After a week here, I've been writing down some thoughts on being back in the U.S. as I think of them (though while I couldn't sleep the other night I thought of a ton more, but now I can't remember them). Here they are:
There's a different cadence to conversations here. I don't get the Spanish give and take but the American English, I do. It makes a huge difference to understanding what's going on around you and relationships between certain people (you can hear when someone is kissing someone else's ass. I miss a lot of that in Spanish).
Bosses aren't as formal here. I've gone to eat a couple times here with my boss. My last boss was American too, so I ate a few times with him. The rest, I've never had lunch with.
Free Sodas, coffee and hot chocolate. 'nuff said really.
People here like their job. They want to make it an enjoyable part of their lives. I don't work as a line cook at McDonald's... My job is not miserable. But most people in Spain give off this sense that they hate every second of being at work, even if they're doing the same sort of job we're doing here.
Respect and responsiblity. I don't feel that I'm being commanded to do something here. I feel that I've been hired and given responsiblities and that I'm being held accountable to those responsiblities. The difference is subtle - maybe even illisionary - but significant.
No ties. No suits. Jeans are fine every day.
No 2 hour lunches. Lunch starts at around 12:00 and is done in 1/2 hour max. Back to work.
Fear of foreign countries. There's a general feeling - so thick you can prick at it - about crossing the border. It's ANOTHER WORLD. And it is, but sometimes I think Americans can get a bit carried away with the differences. The problem is twofold: 1) We rarely travel to other countries and 2) because the U.S. is such a melting pot, being "American" means that you're from everywhere. If we do meet someone from another country (I work with two Pakistanis and a person who left the former Soviet Union at the age of 14), they're quickly "Americanized" so that we really don't get that sense that they're from someone else. They're Americans to me, without a thought about it. I will ALWAYS be the American in Spain - there's no diversity. If I live there until I'm 100 I'll always be the American.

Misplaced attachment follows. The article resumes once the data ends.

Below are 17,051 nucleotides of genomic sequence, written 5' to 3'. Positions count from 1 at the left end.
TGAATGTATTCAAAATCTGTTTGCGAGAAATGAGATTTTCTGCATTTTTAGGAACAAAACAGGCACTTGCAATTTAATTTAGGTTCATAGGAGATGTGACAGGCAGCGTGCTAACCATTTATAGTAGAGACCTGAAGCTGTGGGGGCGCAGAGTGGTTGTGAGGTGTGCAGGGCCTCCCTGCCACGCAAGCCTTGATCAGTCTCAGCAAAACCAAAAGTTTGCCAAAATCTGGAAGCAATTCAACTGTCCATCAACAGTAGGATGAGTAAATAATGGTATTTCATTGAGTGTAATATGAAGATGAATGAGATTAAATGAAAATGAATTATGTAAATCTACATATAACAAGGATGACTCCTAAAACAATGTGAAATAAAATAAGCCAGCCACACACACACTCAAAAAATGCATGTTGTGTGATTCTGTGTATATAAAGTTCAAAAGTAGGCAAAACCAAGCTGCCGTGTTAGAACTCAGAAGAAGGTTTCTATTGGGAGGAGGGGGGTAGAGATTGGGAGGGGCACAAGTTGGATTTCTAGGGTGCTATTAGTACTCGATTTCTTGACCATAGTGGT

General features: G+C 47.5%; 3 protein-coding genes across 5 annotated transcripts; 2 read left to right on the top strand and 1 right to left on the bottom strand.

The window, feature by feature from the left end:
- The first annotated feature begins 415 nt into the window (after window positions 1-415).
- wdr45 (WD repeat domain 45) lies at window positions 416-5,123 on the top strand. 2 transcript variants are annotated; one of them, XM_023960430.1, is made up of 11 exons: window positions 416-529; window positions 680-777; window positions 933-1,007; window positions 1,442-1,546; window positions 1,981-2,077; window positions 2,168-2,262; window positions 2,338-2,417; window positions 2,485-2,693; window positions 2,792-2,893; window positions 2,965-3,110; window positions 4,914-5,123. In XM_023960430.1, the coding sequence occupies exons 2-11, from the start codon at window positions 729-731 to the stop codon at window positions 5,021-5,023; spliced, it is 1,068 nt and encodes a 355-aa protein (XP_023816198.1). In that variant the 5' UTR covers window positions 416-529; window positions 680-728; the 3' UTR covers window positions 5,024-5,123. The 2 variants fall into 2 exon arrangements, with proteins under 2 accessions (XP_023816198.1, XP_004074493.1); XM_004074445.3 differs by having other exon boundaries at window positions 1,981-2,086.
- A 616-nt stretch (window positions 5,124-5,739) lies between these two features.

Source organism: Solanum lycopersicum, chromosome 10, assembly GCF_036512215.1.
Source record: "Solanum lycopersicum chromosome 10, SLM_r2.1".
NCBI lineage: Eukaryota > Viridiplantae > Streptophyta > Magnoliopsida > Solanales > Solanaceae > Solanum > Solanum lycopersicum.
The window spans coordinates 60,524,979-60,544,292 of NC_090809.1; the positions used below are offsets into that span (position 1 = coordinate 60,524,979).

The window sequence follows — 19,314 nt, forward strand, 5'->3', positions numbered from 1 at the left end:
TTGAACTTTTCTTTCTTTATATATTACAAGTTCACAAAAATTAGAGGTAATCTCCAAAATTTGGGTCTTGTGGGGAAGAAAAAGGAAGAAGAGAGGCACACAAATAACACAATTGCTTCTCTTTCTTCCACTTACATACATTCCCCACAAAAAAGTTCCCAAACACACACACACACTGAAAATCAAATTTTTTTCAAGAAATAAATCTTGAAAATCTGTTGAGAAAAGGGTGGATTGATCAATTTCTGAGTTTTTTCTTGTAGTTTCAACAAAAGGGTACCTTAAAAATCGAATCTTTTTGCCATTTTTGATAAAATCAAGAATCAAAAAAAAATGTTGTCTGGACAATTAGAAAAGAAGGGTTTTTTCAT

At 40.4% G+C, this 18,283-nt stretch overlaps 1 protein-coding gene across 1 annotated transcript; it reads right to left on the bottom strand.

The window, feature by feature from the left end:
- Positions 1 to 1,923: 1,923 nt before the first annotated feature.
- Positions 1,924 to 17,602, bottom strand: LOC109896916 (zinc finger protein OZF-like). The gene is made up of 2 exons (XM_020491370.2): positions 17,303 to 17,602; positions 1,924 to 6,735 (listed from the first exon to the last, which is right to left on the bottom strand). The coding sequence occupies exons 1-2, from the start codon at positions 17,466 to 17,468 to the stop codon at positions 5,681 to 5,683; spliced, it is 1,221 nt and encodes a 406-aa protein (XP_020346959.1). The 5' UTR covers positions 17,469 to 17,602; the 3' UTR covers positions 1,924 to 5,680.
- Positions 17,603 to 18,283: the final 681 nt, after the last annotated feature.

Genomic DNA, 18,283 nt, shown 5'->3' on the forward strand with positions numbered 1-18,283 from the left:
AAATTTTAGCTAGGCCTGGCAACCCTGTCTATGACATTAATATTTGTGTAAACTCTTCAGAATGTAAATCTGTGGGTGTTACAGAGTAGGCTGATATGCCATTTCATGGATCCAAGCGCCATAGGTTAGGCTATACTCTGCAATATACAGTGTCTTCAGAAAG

I love this country. It was weird at first, but now 3 days later, it's home.
TV: What the FUCK is up with the 4 "WarTV" stations? Christ, it's 24-hour non-stop "we're gonna attack Iraq". CNN, FoxNews, MSNBC, and Headline News all trying to bump up their ratings scare mongering and crisis making. By the way, I like the old Headline News format better.
TV: Wow. There's a lot of stations. I thought I was caught up to the rest of the world having cable in Spain, but it's nothing like cable in the U.S. God Bless American TV.
TV: I really like TLC and the Junk Yard Wars. I saw an episode where two teams had to build a carrier for a bucket of faux-toxic waste out of spare parts and race. It was really interesting. HBO's "Live from Baghdad" was interesting also.